Southerners love to debate the origins of Brunswick stew. Virginia,Georgia and North Carolina all claim to be its birthplace, but the truth most likely is that it originated with Native Americans. The first stews of early America contained all sorts of wild game, and folk history recounts that Brunswick stew was originally made with squirrel meat. The modern version is usually made with chicken, but leftover turkey is an ideal substitute.

Serves 4-6

Ingredients:

4 cups leftover turkey, diced

6 cups chicken or turkey stock

1 (16-ounce) can of tomatoes, drained, seeded, and chopped

2 cups fresh or frozen corn kernels

2 medium all-purpose potatoes, peeled and cut into 1/2-inch dice

1 large onion, thinly sliced

1 cup fresh or frozen lima beans

1 cup fresh or frozen sliced okra

1 teaspoon salt, or to taste

1/2 teaspoon freshly ground black pepper, or to taste

1 teaspoon honey, or to taste

Directions:

Add the tomatoes, corn, potatoes, onions, lima beans, and okra to the stock. Season with the salt, pepper, and honey. Bring to a simmer over medium heat. Reduce the heat to medium low and cook, stirring often, until the potatoes are tender, about 20 minutes.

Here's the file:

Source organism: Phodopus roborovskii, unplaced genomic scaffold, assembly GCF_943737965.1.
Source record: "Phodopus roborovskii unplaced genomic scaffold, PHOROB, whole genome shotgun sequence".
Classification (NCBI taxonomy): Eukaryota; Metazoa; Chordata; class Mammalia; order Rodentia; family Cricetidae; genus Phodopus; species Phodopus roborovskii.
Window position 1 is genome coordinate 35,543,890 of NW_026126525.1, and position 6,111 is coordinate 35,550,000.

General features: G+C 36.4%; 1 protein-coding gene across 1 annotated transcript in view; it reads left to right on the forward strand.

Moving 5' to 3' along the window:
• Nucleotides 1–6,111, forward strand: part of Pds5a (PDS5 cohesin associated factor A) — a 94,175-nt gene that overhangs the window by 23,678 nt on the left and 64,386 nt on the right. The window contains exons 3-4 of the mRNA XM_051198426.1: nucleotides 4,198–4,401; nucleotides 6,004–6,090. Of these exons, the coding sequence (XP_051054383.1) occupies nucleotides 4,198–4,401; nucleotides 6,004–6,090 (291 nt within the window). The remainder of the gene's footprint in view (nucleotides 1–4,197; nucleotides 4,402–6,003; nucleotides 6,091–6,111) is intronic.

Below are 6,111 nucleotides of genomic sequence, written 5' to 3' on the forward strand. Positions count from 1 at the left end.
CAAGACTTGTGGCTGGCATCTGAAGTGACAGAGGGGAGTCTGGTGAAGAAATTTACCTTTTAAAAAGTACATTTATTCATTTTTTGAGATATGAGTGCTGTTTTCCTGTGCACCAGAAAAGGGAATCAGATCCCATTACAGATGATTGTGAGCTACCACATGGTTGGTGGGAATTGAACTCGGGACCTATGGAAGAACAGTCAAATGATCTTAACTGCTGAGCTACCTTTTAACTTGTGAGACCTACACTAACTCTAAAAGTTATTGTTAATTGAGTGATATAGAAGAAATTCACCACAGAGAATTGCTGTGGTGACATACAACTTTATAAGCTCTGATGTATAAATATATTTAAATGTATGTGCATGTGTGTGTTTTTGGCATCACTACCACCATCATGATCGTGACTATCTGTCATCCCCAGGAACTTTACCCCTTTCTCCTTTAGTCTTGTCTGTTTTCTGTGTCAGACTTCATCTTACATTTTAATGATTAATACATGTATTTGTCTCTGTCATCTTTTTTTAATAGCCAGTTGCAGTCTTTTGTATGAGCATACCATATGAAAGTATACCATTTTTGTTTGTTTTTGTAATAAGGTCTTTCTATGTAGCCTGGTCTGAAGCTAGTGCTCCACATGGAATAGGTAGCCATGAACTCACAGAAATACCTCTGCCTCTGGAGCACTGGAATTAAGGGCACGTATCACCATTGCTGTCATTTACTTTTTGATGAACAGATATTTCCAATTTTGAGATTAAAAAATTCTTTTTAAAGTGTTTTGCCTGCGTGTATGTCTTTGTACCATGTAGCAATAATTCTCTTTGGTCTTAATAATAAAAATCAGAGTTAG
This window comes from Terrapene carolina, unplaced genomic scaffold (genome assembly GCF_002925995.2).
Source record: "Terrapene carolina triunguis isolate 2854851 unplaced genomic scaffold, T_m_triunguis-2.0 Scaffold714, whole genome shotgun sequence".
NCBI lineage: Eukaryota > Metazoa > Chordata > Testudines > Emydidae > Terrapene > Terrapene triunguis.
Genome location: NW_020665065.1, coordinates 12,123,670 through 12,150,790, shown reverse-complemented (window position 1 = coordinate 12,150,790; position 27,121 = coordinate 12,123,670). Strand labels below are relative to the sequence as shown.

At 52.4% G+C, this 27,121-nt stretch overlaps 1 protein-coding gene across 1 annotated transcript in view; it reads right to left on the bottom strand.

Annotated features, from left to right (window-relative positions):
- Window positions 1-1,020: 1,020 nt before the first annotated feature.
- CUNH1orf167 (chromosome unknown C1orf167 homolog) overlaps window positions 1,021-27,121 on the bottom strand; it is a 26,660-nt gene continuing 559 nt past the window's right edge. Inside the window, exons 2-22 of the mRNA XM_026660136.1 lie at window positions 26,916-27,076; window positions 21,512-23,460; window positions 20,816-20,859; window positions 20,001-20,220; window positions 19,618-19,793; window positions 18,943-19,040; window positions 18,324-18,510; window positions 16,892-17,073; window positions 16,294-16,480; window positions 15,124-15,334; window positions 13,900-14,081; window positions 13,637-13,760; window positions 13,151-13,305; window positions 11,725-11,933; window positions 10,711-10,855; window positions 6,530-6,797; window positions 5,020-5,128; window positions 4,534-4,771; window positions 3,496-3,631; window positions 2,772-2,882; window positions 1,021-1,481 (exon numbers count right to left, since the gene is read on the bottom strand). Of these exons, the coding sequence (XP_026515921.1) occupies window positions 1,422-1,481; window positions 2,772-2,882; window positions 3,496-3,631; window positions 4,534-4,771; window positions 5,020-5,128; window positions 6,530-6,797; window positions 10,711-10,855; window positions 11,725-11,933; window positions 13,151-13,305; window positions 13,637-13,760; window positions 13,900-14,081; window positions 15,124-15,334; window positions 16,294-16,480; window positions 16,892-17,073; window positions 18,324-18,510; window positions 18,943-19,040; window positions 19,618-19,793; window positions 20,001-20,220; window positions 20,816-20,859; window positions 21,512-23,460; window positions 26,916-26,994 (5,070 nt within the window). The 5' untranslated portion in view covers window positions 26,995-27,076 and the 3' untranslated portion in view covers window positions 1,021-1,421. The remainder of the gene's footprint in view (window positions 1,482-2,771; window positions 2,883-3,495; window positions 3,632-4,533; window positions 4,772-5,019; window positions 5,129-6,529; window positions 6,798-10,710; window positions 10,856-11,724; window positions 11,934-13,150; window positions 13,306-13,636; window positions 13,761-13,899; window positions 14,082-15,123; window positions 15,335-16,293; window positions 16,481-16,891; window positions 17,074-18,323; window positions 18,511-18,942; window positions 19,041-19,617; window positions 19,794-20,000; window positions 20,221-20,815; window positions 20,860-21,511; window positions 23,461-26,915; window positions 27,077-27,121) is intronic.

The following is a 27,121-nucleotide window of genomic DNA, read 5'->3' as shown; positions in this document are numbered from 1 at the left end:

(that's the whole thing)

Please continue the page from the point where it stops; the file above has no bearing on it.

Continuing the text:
Add the turkey to the vegetables and taste the stew for seasoning. Add more salt, pepper, or honey as desired. Cook an additional 15 to 20 minutes.  Serve hot in warm bowls.

The flavor of this stew is even better the next day!

Honey Roasted Turkey

This is an English recipe that I love! The honey butter glaze gives the skin a crispy, tasty flavor. Be sure to use a smaller turkey for best results.

Ingredients

1 (10 pound) whole turkey – thawed, neck and giblets removed

1 lemon, cut in half

salt and black pepper to taste

1 small apple, peeled

1 small onion, peeled

1 small potato, peeled

3 ounces butter

6 ounces honey

1 cup chicken stock

Directions

Pat the turkey dry inside and out with paper towels. Rub the cut lemon halves lightly over the skin of the turkey. Season inside and out with salt and pepper to taste. Place the lemon halves, apple, onion, and potato into the cavity of the turkey. Place into a close-fitting roasting pan.